How about the inmates in the state prison system taking all the grant money because they have no income? When I was in college, working full-time but making less than $20,000, I was never eligible for a Pell grant or many other grants because my income was too high. What a joke! Meanwhile, the lifers at Stillwater and Oak Park Heights prisons were getting all the grant money for a college education they are never going to be able to use anyway. Nice.

    • DARREN


  • Victim Du Jour

    The U just has to focus on science, and get rid of all the “60’s Culture War” mumbo jumbo.


    Since when is a college education suppose to be paid for by the taxpayer? When is more then a high school education entitled to anyone in the state of Minnesota? Good for you if you want a higher education, but I paid for my own college education and so can all of those college students. I as a tiaxpayer should not be paying taxes for any of the University’s or other colleges in the state. Pay for yourself.

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  • Omar

    Darren: Most public Universities are just that….payed for by taxes. However, that is NOT a bad thing. Your tax dollars are funding an institution that creates educated people who go out in the work force and and contributes to society.

    I came to this country from Pakistan to attain a better education than I could get at home. However, unlike the Somalis that live here, I did not expect to get a “free ride” I came here to this (wonderful) country to get an education that could feed my family and house them. My parents gave me money to attend the University and I did get Financial Aid from the U.S. However, I intend to pay back every dime back. In my country, “free-loading is a sin”. Despite what you hear about Pakistan in the news, we are a peace-loving people who LOVE the U.S. Those terrorists you hear in the media, are the MINORITY in my home country.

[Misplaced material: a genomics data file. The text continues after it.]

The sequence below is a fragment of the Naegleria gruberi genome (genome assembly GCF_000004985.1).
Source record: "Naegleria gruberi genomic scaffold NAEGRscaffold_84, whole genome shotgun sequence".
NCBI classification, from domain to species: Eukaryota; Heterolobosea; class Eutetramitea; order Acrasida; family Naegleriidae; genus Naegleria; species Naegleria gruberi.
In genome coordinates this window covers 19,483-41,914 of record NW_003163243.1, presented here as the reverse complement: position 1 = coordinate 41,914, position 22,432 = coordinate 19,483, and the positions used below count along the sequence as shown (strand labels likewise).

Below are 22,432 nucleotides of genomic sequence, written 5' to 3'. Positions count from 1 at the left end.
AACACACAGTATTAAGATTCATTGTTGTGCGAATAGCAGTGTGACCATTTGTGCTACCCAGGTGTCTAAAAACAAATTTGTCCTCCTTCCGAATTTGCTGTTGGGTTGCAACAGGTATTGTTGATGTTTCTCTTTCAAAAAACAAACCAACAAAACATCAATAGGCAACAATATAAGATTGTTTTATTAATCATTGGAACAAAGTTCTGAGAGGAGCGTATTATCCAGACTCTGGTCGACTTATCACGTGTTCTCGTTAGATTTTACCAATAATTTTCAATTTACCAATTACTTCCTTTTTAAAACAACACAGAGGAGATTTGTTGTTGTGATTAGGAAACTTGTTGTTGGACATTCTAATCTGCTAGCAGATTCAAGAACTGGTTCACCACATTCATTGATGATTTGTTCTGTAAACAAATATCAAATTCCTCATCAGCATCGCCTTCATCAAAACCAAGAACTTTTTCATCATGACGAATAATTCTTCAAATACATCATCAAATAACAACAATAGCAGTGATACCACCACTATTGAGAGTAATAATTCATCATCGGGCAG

Ok, I am going off on a tangent……but the bottom line is that i advocate education vs welfare. I have been called a “terrorist muthafucka” by too many blacks in Minneapolis on my bus rides to and from work and school. It seems to be me that black people are the most racist people on earth. So it is OK for them to judge someone on the color of their skin, but if anyone else does, they are “racist”?

  • G Dog

    So DARREN, you went to a private school. You had to if you paid for it all yourself. So you’re the product of a wealthy family and haven’t got a clue as to the struggles of the middle class and its dream to have their kids have a better life than they did. You also, obviously, don’t see education as an investment in society.

    As a proud middle class person, we wish all of you rich people would either SHUT UP or walk in our shoes.

  • Darren

    G Dog,

    Just the opposite, I grew up in East Bloomington, Graduated from Kennedy, went to Normandale for my first 2 years of college then to the U. I worked full time overnights for Target and paid every dime of my education myself. No help from my parents or any loans. I started working when I was 12 years old with a paper route then at 16 started working at the local grocery store. And I saved my money just as my parents taught me.

  • JB

    There are alternatives. Once the U reaches the pain point of making Minnesota students pay for the rest of the world to be educated, well then the local masses will refuse to go to the U of M. There are plenty of less expensive alternatives that offer as good if not a better education, in a much more intimate setting. So I for one encourage the U of M to keep jacking up rates, they will get what they have coming soon enough. What will the U of M do when they have almost no Minnesotans going there? Who will pay all those 100K professors and subsidize all the students that do not pay a full load? Will we be able to pull our tax dollars once they change the name to “The Internation School of Robyn Hood?”